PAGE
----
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Showing posts from October, 2015

Don't is a Four Letter Word

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From the time our children are infants, we tell them “Don’t.”  Don’t touch.  Don’t hit.  Don’t put that in your mouth.  Health and safety concerns are often the root of our use of this four letter word.  We tell our children what not to do and then we wonder why they continue to touch and to hit and to put it in their mouths.  You cannot stop a behavior without replacing it.  We need to stop using that four letter word and tell them what to do.   We need to make expectations the focus of teaching behavior rather than what we don’t want to see or hear.
When your child hits, pushes or kicks, he is trying to express his frustration. When your child reaches for intriguing items, she is expressing her curiosity.  The frontal lobe of the brain isn’t developed yet so the children cannot control their impulses.  When they have the impulse to act physically or reach for dangerous items and we say, “Don’t,” they will. They have nothing else to do with that energy.  A child who reaches for an o…

What You Can Learn from Webinars from Helping Kids

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The Secret to Understanding Behavior and the Magic Potion for Guiding It

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My presentations about behavior are always full.  Parents and teachers want a magic spell or to know the secret or to be handed a key that will unlock the mystery of behavior.  They want a potion to sprinkle on children that will make their behavior less challenging to address and more often in line with our adult expectations.  People may tell you that there is no secret.  The key does not exist.  I don’t believe that is entirely true.  There is a fact, a basic truth, that adults need to understand in order to solve the mystery of their child’s behavior.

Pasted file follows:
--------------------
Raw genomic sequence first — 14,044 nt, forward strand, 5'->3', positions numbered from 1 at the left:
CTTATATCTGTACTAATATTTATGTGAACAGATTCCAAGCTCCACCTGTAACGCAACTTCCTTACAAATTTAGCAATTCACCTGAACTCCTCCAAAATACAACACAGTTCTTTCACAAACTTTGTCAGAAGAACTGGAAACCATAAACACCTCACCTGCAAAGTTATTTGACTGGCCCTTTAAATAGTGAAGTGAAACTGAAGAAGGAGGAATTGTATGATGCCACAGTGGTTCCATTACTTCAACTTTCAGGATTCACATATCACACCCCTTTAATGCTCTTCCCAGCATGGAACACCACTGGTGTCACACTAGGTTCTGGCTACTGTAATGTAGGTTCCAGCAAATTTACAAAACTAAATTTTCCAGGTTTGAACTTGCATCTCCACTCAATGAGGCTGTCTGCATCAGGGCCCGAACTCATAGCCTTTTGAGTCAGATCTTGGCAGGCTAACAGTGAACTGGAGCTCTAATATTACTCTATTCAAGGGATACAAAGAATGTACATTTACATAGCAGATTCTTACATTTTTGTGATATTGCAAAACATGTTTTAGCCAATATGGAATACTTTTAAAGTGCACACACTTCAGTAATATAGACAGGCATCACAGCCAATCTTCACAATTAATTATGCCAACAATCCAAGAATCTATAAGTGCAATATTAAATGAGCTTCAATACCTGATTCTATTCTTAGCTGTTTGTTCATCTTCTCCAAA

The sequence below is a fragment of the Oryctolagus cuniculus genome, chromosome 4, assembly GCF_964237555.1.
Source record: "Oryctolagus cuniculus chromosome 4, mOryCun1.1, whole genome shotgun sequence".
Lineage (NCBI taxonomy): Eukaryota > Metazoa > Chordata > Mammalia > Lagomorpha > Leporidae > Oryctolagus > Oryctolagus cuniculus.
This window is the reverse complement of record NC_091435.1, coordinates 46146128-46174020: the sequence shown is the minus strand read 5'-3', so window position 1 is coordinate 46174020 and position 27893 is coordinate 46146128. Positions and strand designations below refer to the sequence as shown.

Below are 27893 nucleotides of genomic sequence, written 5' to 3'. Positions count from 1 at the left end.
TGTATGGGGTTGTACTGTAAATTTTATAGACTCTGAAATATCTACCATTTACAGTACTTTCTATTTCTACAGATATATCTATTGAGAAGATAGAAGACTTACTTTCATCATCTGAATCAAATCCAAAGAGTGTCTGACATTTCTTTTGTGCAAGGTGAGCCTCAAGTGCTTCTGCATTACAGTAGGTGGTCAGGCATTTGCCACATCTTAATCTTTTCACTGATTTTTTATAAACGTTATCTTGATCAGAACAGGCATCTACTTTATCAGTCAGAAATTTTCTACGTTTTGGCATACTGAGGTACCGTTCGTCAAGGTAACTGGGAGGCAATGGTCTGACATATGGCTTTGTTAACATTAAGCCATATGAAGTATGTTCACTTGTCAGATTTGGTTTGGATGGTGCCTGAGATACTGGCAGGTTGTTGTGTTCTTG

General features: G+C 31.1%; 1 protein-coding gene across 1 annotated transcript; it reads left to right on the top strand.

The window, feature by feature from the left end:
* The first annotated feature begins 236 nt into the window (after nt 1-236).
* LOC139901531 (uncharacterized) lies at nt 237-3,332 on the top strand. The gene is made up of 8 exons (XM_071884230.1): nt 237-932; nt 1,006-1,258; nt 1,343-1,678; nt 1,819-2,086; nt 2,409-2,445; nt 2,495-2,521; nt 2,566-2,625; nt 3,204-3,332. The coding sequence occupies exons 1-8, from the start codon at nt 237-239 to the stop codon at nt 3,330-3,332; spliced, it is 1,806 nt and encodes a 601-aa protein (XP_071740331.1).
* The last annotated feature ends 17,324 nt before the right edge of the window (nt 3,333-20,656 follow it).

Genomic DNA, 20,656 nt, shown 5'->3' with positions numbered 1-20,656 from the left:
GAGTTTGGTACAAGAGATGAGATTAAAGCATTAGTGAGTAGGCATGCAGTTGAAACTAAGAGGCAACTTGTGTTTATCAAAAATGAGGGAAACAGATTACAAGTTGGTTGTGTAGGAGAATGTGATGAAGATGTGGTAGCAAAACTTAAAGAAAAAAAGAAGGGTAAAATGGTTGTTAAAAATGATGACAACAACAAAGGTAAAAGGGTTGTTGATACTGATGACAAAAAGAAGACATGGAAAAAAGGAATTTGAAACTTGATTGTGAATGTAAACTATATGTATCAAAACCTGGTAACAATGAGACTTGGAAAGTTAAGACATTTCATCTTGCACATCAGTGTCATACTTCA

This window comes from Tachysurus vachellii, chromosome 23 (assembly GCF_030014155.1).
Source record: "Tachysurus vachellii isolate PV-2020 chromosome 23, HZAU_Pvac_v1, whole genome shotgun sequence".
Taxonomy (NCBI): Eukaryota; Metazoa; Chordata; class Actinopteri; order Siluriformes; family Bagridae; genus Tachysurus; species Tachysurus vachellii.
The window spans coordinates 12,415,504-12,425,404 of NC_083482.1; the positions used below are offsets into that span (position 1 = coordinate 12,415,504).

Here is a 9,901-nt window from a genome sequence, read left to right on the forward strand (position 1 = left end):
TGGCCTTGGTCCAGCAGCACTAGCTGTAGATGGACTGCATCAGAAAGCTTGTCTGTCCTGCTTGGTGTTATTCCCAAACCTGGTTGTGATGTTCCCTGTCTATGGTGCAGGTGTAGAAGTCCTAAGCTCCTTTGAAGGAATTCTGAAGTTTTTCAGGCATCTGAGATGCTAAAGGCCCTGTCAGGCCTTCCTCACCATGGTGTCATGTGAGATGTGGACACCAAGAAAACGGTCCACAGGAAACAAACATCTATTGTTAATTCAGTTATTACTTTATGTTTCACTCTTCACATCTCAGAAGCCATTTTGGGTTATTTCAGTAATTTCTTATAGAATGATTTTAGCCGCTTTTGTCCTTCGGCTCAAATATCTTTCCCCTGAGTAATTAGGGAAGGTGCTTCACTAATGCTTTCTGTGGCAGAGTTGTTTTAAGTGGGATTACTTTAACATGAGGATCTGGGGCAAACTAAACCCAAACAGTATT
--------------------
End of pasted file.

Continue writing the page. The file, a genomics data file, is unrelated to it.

Behavior is communication.  The secret is those three simple words that say so much. 
Children are constantly testing their power in the world.  The first time they cross a boundary, they are asking a question – “Can I use this much power or will that be unacceptable?”  If an adult tells the child that the action was not acceptable, he finds the boundary he was seeking.  He may wonder, “Will the reaction be the same every time I …

Are You Narrowing Your Child’s World?

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Your children may enjoy activities that you didn’t at their age.  Intellectually, you may know that your children are not you and they can form their own opinions.  Often, however, we influence our children’s opinions, perceptions and motivation by imposing our baggage on them. 
As an educator, it is difficult for me to encourage success when a student tells me that it’s okay for her to dislike a topic and not do well because her mother told her that she didn’t like and failed at it as a child.  It is hard for me to open your child’s mind when he says, “My dad was bad at this and hated it so he said he understands that I don’t want to do it.”  What you disliked as a child, and even what you enjoyed, has little to do with your children.  They are growing up in a different era.  They are having experiences with different people.  Your children are not reliving your experiences and they don’t think exactly as you did.  Your baggage narrows their world.  What a loss! When your children …